The Tao of Gaming

Boardgames and lesser pursuits

Web Gems

May as well jump in on the Economist article. It’s shockingly accurate. Then again, I’ve always thought the Economist had a much better standard for reporting facts than most outlets. (What was it, Volokh’s Law — “Most people recognize how much the media messes up areas they understand, but still trust it when reading about things they don’t.”)

I’ll admit that Bocchie looks like fun. Then again, I’ve never seen anything involving Bruno Faidutti that didn’t.

Based on a comment from Mikko, I looked at the vote on the Finnish Game of the Year award. That’s when I remembered that Finnish and Swedish aren’t nearly close enough to let me parse things out. Not that my Swedish is that good. But you can decipher the previous years results.

Mikko also played some Mahjongg, which I’ve played from time to time. (For a few months a decade ago, we played several times with several scoring systems). It’s not bad at all … I prefer the scoring system where only the discarder pays the winner, since it allows for offensive and defensive play. (I also don’t play with Flowers as wild or automatic doublers, since theres no skill to that, but if I were doing it for just gambling purposes …). A copy of Mhing works well, since you can just pull the wilds and flowers and have a very portable MahJongg set. (The simplified scoring rules make for a nice introduction). And I’ll admit that the Wilds speed things up quite a bit. Jacqui and I taught another couple a year or two ago…

Playing lots of Bridge recently, and poorly. But Jeff Goldsmith updated his page again this month. If you play Bridge his archives are a gold mine.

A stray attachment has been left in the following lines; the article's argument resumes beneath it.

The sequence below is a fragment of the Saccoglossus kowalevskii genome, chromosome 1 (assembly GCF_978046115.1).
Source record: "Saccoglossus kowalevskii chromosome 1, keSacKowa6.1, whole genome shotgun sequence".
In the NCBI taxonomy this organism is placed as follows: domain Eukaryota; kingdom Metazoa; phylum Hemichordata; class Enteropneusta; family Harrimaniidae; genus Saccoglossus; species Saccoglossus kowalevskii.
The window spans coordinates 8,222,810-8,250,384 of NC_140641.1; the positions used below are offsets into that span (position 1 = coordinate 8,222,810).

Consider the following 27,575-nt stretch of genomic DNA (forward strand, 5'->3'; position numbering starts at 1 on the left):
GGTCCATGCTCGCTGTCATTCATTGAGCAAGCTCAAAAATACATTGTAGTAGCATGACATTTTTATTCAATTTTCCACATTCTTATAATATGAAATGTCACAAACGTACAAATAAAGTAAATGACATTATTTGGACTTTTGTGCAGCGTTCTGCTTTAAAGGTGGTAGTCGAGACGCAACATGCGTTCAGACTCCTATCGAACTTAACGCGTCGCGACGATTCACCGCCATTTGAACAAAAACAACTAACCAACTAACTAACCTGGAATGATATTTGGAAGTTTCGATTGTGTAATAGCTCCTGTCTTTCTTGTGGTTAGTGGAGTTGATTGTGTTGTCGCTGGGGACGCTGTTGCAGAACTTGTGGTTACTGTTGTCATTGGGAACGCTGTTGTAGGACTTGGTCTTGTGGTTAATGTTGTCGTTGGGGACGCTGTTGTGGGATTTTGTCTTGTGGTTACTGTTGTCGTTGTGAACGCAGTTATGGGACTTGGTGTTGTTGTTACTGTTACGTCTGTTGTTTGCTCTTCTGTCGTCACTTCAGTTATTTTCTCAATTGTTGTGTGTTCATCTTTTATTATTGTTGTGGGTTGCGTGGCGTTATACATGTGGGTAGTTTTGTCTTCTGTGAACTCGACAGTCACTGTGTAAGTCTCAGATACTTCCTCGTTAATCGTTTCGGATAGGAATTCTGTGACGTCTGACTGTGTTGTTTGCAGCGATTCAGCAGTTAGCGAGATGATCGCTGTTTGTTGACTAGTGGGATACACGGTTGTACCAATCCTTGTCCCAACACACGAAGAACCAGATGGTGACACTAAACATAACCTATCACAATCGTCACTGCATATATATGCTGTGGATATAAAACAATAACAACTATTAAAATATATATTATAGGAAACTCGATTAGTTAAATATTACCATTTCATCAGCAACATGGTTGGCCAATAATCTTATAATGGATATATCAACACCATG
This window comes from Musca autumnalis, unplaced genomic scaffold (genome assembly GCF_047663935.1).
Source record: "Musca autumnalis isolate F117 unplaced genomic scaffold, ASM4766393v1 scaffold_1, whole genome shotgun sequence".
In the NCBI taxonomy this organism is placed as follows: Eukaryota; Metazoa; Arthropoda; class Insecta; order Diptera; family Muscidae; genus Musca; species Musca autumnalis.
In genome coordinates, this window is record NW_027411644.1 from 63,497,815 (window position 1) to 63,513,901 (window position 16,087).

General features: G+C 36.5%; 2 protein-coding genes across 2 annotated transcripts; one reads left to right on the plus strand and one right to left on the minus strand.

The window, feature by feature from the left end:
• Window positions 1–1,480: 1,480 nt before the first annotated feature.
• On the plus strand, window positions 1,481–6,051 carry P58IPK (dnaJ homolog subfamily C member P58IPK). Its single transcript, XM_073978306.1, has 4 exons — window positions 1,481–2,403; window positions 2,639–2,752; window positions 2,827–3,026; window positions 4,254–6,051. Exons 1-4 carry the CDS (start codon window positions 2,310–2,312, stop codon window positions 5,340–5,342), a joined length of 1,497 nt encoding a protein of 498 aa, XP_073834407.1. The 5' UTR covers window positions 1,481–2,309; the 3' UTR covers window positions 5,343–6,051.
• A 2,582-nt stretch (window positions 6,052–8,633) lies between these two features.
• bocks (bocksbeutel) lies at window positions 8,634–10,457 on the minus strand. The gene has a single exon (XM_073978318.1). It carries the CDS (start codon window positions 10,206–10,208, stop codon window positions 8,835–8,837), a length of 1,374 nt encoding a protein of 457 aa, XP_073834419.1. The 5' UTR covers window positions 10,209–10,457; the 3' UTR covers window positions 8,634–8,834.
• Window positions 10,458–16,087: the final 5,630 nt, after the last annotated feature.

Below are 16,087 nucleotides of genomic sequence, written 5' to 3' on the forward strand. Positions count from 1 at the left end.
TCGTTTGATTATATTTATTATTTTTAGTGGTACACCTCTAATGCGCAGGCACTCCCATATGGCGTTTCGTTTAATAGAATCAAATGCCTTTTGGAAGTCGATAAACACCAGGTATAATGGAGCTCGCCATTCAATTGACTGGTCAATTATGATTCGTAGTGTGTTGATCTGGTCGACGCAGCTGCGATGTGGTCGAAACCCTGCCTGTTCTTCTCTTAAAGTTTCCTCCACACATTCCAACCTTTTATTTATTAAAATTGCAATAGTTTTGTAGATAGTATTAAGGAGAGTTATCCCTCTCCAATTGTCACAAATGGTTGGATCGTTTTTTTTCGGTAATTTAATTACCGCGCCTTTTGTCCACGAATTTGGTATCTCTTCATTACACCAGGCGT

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Written by taogaming

August 29, 2008 at 10:50 am

Posted in Misc

Tagged with , ,

4 Responses

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  1. Nightmare Bocce… Sounds like a hoot.

    SeanP

    August 29, 2008 at 11:34 am

  2. …and of course, that’s not the official Finnish Game of the Year (unfortunately I don’t run that award), but an unofficial gamer’s edition. The official ones, by the way, were just awarded to Bausack in family games and Modern Art in adult games.

    I like scoring systems where discarder pays, that’s the only reasonable way to play in my opinion. Though I do like the OIR system where every loser pays eight points and the discarder pays eight points + the value of the hand, which is at least eight points and often more.

    Mhing is an excellent game and a very good introductory Mahjong rule set (it’s pretty much a variant of Hong Kong Old Style, which would be my suggestion for a good newbie rule set anyway).

    Mikko

    August 29, 2008 at 12:27 pm

  3. And yeah, Finnish and Swedish are actually not related at all, they’re from completely different language families (Swedish is a Germanic language, Finnish is Fenno-Ugric). Plenty of loan words from Swedish to Finnish, though.

    Mikko

    August 29, 2008 at 12:29 pm

  4. My mom played Mah Jongg every week when I was growing up, so my brother and I both learned to play. It was fun, but this was the American version, with new combinations every year, and lots of wild cards, flowers, and luck.

    I’ve played Mhing as an adult and enjoyed it. It did seem as if the high scoring hands rarely were completed, because it was so much easier to go out quickly with a low score and not risk an opponent getting big points. Maybe it’s a game that needs to be played for money or over a long period of time to see these hands have their proper effect.

    Larry Levy

    August 29, 2008 at 2:16 pm


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